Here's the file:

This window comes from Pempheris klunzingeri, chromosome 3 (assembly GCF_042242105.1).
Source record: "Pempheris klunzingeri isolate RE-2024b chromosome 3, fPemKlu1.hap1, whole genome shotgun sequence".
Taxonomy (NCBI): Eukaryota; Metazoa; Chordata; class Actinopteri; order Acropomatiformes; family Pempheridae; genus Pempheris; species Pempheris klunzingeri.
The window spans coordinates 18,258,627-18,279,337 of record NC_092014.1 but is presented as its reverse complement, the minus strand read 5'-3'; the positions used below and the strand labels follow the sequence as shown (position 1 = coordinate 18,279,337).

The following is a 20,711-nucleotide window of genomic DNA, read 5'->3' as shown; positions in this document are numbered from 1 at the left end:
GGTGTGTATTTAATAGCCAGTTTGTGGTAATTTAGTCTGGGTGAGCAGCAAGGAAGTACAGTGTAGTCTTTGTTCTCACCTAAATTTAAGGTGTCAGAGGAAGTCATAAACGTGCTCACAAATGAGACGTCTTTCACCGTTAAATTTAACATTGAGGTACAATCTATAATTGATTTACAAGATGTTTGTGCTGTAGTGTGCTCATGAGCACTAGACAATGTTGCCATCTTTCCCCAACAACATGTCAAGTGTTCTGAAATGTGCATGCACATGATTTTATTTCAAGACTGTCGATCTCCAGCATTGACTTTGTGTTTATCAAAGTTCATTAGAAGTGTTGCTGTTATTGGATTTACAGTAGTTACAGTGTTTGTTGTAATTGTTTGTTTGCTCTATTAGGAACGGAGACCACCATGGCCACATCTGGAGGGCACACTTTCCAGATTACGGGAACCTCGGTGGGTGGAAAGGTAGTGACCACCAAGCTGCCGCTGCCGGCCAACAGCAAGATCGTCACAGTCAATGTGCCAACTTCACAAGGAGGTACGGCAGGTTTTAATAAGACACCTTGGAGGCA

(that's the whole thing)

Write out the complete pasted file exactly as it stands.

This window comes from Pempheris klunzingeri, chromosome 3 (assembly GCF_042242105.1).
Source record: "Pempheris klunzingeri isolate RE-2024b chromosome 3, fPemKlu1.hap1, whole genome shotgun sequence".
Taxonomy (NCBI): Eukaryota; Metazoa; Chordata; class Actinopteri; order Acropomatiformes; family Pempheridae; genus Pempheris; species Pempheris klunzingeri.
The window spans coordinates 18,258,627-18,279,337 of record NC_092014.1 but is presented as its reverse complement, the minus strand read 5'-3'; the positions used below and the strand labels follow the sequence as shown (position 1 = coordinate 18,279,337).

The following is a 20,711-nucleotide window of genomic DNA, read 5'->3' as shown; positions in this document are numbered from 1 at the left end:
GGTGTGTATTTAATAGCCAGTTTGTGGTAATTTAGTCTGGGTGAGCAGCAAGGAAGTACAGTGTAGTCTTTGTTCTCACCTAAATTTAAGGTGTCAGAGGAAGTCATAAACGTGCTCACAAATGAGACGTCTTTCACCGTTAAATTTAACATTGAGGTACAATCTATAATTGATTTACAAGATGTTTGTGCTGTAGTGTGCTCATGAGCACTAGACAATGTTGCCATCTTTCCCCAACAACATGTCAAGTGTTCTGAAATGTGCATGCACATGATTTTATTTCAAGACTGTCGATCTCCAGCATTGACTTTGTGTTTATCAAAGTTCATTAGAAGTGTTGCTGTTATTGGATTTACAGTAGTTACAGTGTTTGTTGTAATTGTTTGTTTGCTCTATTAGGAACGGAGACCACCATGGCCACATCTGGAGGGCACACTTTCCAGATTACGGGAACCTCGGTGGGTGGAAAGGTAGTGACCACCAAGCTGCCGCTGCCGGCCAACAGCAAGATCGTCACAGTCAATGTGCCAACTTCACAAGGAGGTACGGCAGGTTTTAATAAGACACCTTGGAGGCA